Our DIY mics can be, and indeed are used across a huge variety of sources, studios, and applications, from orchestra to voiceover, from thrash metal to classical guitar and everything in between.

Q7: What are the differences between the transformerless circuit kit and the transformer-coupled circuit kit?

Answer:

Sonic differences

The transformer circuit has much more second harmonic distortion (aka coloration) than the transformerless circuit, due both to the operation of the JFET and to the transformer. 2nd Harmonic distortion is, in many applications, a welcome characteristic. It gives grit, weight, and authority to a track. Note that most vintage microphones do impart such coloration to their tracks, because most vintage microphones used transformers, whose sonic imperfections are usually perceived as a benefit.

The transformerless circuit has higher output, and is more likely to need a pad on moderate-volume sources.

Feature differences

The transformer circuit (T-84) has two internal switches, one for pattern (Cardioid/Omni) and one for pad. Both can be used independently.

The MP-V57 transformerless circuit has one switch, which can be used either for pattern (Cardioid/Omni) or for pad, but not both.

The 990 transformerless circuit has one switch, designed to be used only for pattern (Cardioid/Omni).

The TL3 transformerless circuit has two external switches. One is a 3-way pattern switch (Omni/Cardioid/Fig8), and the other is a pad. Both can be used independently, without opening the microphone.

All the transformerless circuits (990, TL3, MP-V57, SDC) can optionally be built with high-frequency corrective EQ to roll off the highs from the capsule. In the case of the TL3, the EQ capacitor is socketed, facilitating experimentation and per-session tuning.

Build differences

The transformer circuit (T-84) is easier to build than any of the transformerless options. It has a lower parts count, and a lower count of polarized parts. (Polarized parts must be installed in a specific orientation, matching positive and negative legs for example.)

Cost Differences

The transformer circuit costs more than the single- and two-pattern transformerless circuits, because making great custom-wound transformers is expensive.

The TL3 circuit is priced slightly higher than the T-84 circuit because it required a significant amount of R&D, and because the finished TL3 will go head to head with any 3-pattern FET mic on the market.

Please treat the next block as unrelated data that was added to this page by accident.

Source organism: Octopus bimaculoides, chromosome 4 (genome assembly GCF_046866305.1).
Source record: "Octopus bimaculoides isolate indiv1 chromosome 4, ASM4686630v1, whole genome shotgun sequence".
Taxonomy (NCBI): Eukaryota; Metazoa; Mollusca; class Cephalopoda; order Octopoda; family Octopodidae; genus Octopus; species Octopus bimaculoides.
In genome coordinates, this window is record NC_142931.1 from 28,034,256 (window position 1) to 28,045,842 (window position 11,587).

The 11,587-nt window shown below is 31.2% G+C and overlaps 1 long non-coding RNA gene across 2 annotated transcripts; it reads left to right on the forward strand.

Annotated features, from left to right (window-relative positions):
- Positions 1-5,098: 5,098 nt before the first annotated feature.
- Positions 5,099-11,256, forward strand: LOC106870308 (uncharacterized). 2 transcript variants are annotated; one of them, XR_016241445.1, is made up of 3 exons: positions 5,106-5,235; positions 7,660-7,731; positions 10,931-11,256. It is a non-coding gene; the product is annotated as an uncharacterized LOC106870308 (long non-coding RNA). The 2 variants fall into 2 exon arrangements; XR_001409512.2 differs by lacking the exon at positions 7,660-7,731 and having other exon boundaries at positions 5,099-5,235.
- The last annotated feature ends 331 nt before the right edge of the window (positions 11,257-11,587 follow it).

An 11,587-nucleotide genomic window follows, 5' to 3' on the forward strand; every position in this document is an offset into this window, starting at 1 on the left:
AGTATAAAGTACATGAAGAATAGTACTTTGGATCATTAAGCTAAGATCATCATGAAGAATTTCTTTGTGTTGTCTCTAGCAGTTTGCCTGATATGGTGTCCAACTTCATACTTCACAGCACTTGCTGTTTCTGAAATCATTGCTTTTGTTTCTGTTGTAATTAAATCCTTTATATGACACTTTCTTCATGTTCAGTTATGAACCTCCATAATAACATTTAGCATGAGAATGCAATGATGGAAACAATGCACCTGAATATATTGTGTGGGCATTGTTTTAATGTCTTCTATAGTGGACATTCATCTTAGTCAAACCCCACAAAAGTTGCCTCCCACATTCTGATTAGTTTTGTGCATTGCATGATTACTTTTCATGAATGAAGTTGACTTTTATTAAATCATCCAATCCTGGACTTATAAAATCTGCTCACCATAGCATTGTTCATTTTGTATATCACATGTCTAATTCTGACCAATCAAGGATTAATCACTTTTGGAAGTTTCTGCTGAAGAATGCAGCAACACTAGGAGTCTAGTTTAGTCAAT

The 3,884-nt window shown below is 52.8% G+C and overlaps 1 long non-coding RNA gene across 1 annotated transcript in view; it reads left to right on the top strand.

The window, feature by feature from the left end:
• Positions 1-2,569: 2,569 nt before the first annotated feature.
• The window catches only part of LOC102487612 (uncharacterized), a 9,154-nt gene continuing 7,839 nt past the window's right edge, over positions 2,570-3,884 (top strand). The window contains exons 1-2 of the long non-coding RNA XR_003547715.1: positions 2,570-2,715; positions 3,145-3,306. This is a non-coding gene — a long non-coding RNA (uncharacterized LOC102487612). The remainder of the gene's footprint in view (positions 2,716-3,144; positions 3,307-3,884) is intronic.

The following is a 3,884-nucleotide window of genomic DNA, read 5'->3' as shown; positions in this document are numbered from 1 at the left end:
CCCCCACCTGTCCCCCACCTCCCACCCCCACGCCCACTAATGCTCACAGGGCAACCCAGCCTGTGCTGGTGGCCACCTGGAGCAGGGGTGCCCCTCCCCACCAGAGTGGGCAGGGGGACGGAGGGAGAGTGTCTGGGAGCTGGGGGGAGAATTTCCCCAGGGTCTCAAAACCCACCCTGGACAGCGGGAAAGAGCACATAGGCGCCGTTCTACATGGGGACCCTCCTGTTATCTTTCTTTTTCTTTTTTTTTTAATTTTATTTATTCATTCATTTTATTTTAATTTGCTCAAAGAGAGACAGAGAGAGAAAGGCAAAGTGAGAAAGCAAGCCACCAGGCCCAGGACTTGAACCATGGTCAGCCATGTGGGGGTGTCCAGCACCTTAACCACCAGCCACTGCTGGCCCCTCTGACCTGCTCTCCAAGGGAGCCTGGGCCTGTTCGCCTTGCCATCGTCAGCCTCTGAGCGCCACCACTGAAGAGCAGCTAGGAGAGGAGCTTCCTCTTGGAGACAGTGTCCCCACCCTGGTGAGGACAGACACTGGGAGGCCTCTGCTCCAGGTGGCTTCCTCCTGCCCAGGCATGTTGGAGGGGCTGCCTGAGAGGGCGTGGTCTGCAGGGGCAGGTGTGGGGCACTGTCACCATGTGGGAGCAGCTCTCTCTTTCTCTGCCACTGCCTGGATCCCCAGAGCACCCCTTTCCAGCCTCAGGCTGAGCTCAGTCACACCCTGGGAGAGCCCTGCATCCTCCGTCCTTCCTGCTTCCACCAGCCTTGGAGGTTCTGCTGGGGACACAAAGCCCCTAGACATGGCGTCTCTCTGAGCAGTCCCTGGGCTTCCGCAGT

Q8: I broke a part in my kit. Can I get a replacement?

A: We have a flat fee for most replacement parts: $10 for domestic US orders, including USPS Priority postage, or $15 for international orders, including USPS 1st Class International postage. The flat fee does not cover circuit boards, tubes, transformers, capsules, or microphone body parts, but rather is intended for circuit components such as capacitors, diodes, inductors, resistors, etc.

Before requesting replacement parts, please inspect your kit to ensure that it is complete in every other respect.

The easiest way to initiate a replacement parts request is to send the appropriate fee via Paypal to the email address shown here. Include in the request:

  • A very specific description of the part(s) you need
  • The order date and email address of your kit purchase
  • Your complete and correct and current shipping address
Q9: The T-84 / T-series circuit kit includes a 3pF capacitor, but I received a 5pF capacitor. Do I need to replace this part?


A: The label actually says "3 ± .5pF". In other words, this is a 3pF capacitor, with an actual value between 2.5–3.5pF. It is not a 5pF capacitor.

Q10: What does it cost to ship my order to [ insert country here ]?

Shipping costs depend on package size, package weight, and shipping method. We offer many methods, from USPS "1st Class" (inexpensive, slow, unreliable) to overnight FedEx/UPS.

The only way to predict shipping costs is to put the item(s) in your cart and go through the checkout process. You can cancel the order after seeing the costs, before submitting payment information.

See our full Shipping Policies, especially regarding international deliveries.

Q11: Can you declare a lower value for exports?

If we did, we would be subjecting ourselves to possible civic and criminal penalties (read: fines and jail time). Falsifying export and customs documents is considered fraud. As much as we'd love to have your business, we're not willing to go to prison to earn it.

See our full International Shipping Policies.

Q12: What should I set my capsule voltage to?

Most of our transformerless kits include a trimmer that allows fine-tuning of capsule polarization voltage. The procedure for measuring and setting this value is included in the assembly manual. The following text explains in more detail what value to set.

Capsule polarization voltage in this circuit affects sensitivity in this way: sensitivity rises with voltage. Because circuit self-noise is constant (meaning: is independent of input level), raising capsule voltage improves the microphone's signal-to-noise ratio. Said another way, the effective noise floor of the mic goes down as capsule polarization voltage goes up.

However, when polarization voltage rises above 65V, the risk of diaphragm collapse increases, especially under high SPL or when the capsule is subjected to air blasts.

Therefore, we recommend setting capsule polarization voltage to 60VDC.

For business policies, please see our Terms and Conditions.